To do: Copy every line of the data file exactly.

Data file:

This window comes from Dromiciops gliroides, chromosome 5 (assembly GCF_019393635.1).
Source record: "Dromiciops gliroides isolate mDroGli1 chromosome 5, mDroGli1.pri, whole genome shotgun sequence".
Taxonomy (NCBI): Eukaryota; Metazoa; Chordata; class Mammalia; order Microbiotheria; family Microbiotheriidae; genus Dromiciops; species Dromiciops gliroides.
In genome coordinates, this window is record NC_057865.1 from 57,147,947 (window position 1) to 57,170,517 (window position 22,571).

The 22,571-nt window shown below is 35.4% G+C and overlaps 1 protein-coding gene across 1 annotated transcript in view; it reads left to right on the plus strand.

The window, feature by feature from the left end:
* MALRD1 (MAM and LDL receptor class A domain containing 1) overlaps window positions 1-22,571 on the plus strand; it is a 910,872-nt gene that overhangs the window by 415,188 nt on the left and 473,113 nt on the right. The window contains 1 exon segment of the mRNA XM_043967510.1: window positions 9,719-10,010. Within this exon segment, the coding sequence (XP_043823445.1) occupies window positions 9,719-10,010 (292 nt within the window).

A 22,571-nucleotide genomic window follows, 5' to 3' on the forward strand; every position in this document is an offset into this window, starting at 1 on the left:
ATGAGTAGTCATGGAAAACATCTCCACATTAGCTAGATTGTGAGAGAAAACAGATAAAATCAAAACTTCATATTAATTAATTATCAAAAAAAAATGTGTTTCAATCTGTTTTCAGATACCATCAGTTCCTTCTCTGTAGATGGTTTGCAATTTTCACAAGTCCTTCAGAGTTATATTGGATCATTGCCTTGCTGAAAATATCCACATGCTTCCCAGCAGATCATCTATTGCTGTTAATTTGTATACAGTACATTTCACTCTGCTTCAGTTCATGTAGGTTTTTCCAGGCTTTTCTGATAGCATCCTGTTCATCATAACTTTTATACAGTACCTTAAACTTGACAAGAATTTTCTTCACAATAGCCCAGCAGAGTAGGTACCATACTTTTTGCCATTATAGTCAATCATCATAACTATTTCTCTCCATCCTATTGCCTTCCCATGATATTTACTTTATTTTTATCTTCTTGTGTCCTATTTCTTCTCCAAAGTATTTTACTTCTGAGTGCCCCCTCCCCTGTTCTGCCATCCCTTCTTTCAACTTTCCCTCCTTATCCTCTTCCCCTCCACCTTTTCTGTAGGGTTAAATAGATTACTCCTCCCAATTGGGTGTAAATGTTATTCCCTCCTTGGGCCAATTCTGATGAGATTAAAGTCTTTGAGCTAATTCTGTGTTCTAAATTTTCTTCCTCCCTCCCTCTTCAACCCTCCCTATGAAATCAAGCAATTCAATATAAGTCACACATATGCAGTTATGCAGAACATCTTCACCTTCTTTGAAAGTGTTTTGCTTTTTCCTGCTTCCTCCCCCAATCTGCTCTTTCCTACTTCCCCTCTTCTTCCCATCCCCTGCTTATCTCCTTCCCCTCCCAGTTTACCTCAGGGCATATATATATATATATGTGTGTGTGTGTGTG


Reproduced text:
This window comes from Dromiciops gliroides, chromosome 5 (assembly GCF_019393635.1).
Source record: "Dromiciops gliroides isolate mDroGli1 chromosome 5, mDroGli1.pri, whole genome shotgun sequence".
Taxonomy (NCBI): Eukaryota; Metazoa; Chordata; class Mammalia; order Microbiotheria; family Microbiotheriidae; genus Dromiciops; species Dromiciops gliroides.
In genome coordinates, this window is record NC_057865.1 from 57,147,947 (window position 1) to 57,170,517 (window position 22,571).

The 22,571-nt window shown below is 35.4% G+C and overlaps 1 protein-coding gene across 1 annotated transcript in view; it reads left to right on the plus strand.

The window, feature by feature from the left end:
* MALRD1 (MAM and LDL receptor class A domain containing 1) overlaps window positions 1-22,571 on the plus strand; it is a 910,872-nt gene that overhangs the window by 415,188 nt on the left and 473,113 nt on the right. The window contains 1 exon segment of the mRNA XM_043967510.1: window positions 9,719-10,010. Within this exon segment, the coding sequence (XP_043823445.1) occupies window positions 9,719-10,010 (292 nt within the window).

A 22,571-nucleotide genomic window follows, 5' to 3' on the forward strand; every position in this document is an offset into this window, starting at 1 on the left:
ATGAGTAGTCATGGAAAACATCTCCACATTAGCTAGATTGTGAGAGAAAACAGATAAAATCAAAACTTCATATTAATTAATTATCAAAAAAAAATGTGTTTCAATCTGTTTTCAGATACCATCAGTTCCTTCTCTGTAGATGGTTTGCAATTTTCACAAGTCCTTCAGAGTTATATTGGATCATTGCCTTGCTGAAAATATCCACATGCTTCCCAGCAGATCATCTATTGCTGTTAATTTGTATACAGTACATTTCACTCTGCTTCAGTTCATGTAGGTTTTTCCAGGCTTTTCTGATAGCATCCTGTTCATCATAACTTTTATACAGTACCTTAAACTTGACAAGAATTTTCTTCACAATAGCCCAGCAGAGTAGGTACCATACTTTTTGCCATTATAGTCAATCATCATAACTATTTCTCTCCATCCTATTGCCTTCCCATGATATTTACTTTATTTTTATCTTCTTGTGTCCTATTTCTTCTCCAAAGTATTTTACTTCTGAGTGCCCCCTCCCCTGTTCTGCCATCCCTTCTTTCAACTTTCCCTCCTTATCCTCTTCCCCTCCACCTTTTCTGTAGGGTTAAATAGATTACTCCTCCCAATTGGGTGTAAATGTTATTCCCTCCTTGGGCCAATTCTGATGAGATTAAAGTCTTTGAGCTAATTCTGTGTTCTAAATTTTCTTCCTCCCTCCCTCTTCAACCCTCCCTATGAAATCAAGCAATTCAATATAAGTCACACATATGCAGTTATGCAGAACATCTTCACCTTCTTTGAAAGTGTTTTGCTTTTTCCTGCTTCCTCCCCCAATCTGCTCTTTCCTACTTCCCCTCTTCTTCCCATCCCCTGCTTATCTCCTTCCCCTCCCAGTTTACCTCAGGGCATATATATATATATATGTGTGTGTGTGTGTG